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Equatorial waters hold undercurrent to global warming
Despite the skepticism and posturing about global warming, most recently at an international conference in The Hague, evidence continues to accumulate that Earth's temperature is rising, most likely due to human activities.
Experts point to gases that prevent heat from escaping our atmosphere, particularly carbon dioxide, as prime culprits. But before scientists can predict the future climate or propose remedial action, they first need to look to the past.
By gathering data about how atmospheric carbon dioxide varied during the Ice Ages and then using that information in climate models, they get a better picture of changes to come.
One key to improving the accuracy of climate models is understanding the role oceans play. Scientists know that water bodies absorb a sizeable chunk of manmade carbon dioxide emissions but the process itself remains poorly understood. The balance of carbon dioxide between ocean and atmosphere teeters constantly, depending on the amount dissolved in chilly polar waters and outgassed in warm tropical swells and also on the amount absorbed during plankton growth and decay.
These microscopic floating plants feed in upwelling water that brings them a steady diet of nutrients, including carbon dioxide, nitrate, phosphate and iron. When they die, plankton carry carbon and waste products to the ocean floor, which keeps carbon dioxide out of the atmosphere.
But what regulates how fast the plankton grow and multiply? As much as 50 percent of biological production in global oceans occurs in the eastern equatorial Pacific, making it an ideal laboratory to study the factors involved. That's doubly true, because the region is also the primary area for release of carbon dioxide to the atmosphere.
"Until now, it's been assumed that atmospheric conditions, such as the trade winds blowing across the tropics, largely controlled ocean conditions in the eastern equatorial Pacific," says Paul Loubere, a geosciences professor at Northern Illinois University whose work appears in a recent issue of Nature. "My research presents the first evidence that there's something else to consider."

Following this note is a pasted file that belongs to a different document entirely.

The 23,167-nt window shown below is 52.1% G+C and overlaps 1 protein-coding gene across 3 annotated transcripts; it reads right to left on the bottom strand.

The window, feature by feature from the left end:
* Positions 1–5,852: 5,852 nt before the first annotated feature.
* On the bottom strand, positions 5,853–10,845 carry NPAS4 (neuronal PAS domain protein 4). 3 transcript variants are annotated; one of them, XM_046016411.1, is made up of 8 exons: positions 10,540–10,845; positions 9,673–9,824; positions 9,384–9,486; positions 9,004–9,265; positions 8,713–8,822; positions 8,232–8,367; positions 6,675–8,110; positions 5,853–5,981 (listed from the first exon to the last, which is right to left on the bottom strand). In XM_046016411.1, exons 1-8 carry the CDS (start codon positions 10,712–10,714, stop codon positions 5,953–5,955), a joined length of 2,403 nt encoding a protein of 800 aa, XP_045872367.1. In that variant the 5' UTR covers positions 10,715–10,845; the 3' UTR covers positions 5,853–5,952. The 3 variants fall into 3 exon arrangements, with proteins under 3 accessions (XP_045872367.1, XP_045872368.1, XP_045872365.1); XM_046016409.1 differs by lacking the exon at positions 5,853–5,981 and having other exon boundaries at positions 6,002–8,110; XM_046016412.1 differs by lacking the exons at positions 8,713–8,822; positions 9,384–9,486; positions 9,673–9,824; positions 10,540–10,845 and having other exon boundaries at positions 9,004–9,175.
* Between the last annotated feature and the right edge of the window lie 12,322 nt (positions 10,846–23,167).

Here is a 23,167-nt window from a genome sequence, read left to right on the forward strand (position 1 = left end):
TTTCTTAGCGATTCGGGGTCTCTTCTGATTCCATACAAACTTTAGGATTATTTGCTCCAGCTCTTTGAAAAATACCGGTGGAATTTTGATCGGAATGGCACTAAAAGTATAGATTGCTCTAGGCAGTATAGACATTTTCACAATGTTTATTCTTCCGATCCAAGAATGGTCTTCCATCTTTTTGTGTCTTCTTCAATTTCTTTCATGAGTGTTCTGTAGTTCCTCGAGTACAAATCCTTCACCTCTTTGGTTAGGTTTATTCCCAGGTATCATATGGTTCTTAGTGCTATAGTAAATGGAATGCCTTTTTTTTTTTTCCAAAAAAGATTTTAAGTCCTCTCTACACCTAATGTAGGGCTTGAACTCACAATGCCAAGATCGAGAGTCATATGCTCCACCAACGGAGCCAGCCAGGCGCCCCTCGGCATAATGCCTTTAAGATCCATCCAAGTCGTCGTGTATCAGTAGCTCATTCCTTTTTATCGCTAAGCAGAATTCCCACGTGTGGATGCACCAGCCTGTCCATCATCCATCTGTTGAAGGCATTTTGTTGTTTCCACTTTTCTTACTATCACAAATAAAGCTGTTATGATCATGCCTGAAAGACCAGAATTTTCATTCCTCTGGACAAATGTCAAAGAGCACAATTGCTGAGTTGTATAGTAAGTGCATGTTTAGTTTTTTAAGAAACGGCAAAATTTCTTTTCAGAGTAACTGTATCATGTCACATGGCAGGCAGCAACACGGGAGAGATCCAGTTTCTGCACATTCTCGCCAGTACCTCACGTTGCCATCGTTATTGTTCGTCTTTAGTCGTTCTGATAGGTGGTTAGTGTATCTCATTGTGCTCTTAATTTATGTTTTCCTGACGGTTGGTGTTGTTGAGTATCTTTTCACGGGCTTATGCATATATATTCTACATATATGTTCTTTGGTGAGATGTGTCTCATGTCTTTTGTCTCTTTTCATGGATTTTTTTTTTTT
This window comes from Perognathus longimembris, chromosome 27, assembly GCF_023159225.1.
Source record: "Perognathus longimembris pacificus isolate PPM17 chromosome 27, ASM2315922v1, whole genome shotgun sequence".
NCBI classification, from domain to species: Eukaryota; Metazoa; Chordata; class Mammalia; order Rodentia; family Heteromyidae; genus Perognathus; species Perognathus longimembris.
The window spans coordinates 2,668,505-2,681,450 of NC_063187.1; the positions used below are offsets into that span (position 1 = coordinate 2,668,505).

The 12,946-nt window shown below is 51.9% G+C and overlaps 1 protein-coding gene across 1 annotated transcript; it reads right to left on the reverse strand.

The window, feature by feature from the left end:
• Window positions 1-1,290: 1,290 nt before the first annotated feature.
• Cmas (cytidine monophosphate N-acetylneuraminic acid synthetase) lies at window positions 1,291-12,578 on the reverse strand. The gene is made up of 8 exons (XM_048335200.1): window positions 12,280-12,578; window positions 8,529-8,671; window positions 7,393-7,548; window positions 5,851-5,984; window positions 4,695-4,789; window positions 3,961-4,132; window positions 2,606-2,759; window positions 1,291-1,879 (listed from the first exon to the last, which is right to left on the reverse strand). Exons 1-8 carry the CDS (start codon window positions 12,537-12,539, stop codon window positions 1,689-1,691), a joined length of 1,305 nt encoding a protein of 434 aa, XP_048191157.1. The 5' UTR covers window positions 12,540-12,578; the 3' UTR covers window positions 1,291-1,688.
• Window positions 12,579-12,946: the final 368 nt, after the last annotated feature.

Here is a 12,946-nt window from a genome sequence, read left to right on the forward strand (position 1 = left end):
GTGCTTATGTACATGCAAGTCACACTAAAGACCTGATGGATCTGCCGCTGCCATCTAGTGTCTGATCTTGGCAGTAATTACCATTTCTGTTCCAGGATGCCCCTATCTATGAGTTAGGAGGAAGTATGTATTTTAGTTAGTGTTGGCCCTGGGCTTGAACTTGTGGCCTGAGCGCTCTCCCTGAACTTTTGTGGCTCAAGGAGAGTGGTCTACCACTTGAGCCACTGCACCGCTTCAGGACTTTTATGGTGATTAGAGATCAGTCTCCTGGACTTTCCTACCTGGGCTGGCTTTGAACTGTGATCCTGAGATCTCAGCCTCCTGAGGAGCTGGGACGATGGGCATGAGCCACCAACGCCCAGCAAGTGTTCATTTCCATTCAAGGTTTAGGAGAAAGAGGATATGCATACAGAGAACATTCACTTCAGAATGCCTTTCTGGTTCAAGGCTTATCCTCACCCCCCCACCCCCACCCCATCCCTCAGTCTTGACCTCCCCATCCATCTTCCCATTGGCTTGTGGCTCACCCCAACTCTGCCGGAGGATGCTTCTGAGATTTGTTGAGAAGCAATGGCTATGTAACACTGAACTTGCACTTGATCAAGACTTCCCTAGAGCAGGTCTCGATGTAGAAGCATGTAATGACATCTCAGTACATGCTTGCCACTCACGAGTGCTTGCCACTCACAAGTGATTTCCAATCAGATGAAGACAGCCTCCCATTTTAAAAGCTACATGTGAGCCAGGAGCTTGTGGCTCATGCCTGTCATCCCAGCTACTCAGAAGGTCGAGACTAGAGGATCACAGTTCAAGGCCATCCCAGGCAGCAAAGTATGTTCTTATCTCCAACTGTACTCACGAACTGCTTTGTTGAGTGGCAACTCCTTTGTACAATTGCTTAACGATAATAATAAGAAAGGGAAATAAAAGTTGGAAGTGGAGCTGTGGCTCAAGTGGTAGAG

That something else is the Equatorial Undercurrent, an undersea ribbon of water that originates south of New Zealand, zigzags along the western edge of the South Pacific and stretches across the equator.
"As the water in the undercurrent moves farther east, upwelling peels off the upper layers," says J.R. Toggweiler, head of the Ocean Circulation Group at NOAA's Geophysical Fluid Dynamics Lab in Princeton, N.J. "By the time the undercurrent surfaces off the coast of Peru, the flow contains cold, nutrient-rich water from below."
The possibility that biological productivity in the eastern equatorial Pacific isn't controlled solely by tropical processes but also by a link to high latitudes intrigued Loubere. He set out to learn how the area's carbon dioxide supply has changed over time, what role biological productivity played and to what degree these relate to known changes in atmospheric carbon dioxide.
"What"s important is determining which mechanisms make the climate sensitive to change," says Alan Mix, a professor of oceanic and atmospheric sciences at Oregon State University. Biological productivity may, for example, heavily influence the amount of atmospheric carbon dioxide, leading back to the greenhouse effect.
To reconstruct a record of marine life activity over the past 130,000 years, Loubere studied organisms in sediment cores taken several hundred miles off the Peruvian coast. He based biological productivity estimates on bottom-dwelling foraminifera, microanimals that form a vital link in the marine food chain.
Although the southeasterly trade winds influenced the environment at all four core sites, the South Equatorial Current also affected two of them. This current carries water that can be traced to subantarctic origins, but that's not surprising: Winds pick up the Equatorial Undercurrent's surfacing waters and blow them back across the ocean along the equator.
By comparing what's known about the temperature over the past 100,000 years with what he learned from the productivity records, Loubere found that the pattern of biological productivity is distinct where the undercurrent exerts its greatest influence.
"If atmospheric processes controlled the productivity, then the records from all four cores should be the same," he says. Instead, the two cores influenced only by trade winds showed a pattern of more-frequent productivity change than the two also affected by the South Equatorial Current.
"It's a valuable new piece of information," says Richard Barber, professor of biological oceanography at Duke University. "Understanding why carbon dioxide varied in the last glacial maximum is the most important question facing us. If we can't explain the recent past 18,000 to 20,000 years ago, then we can't be confident of our ability to predict the future."
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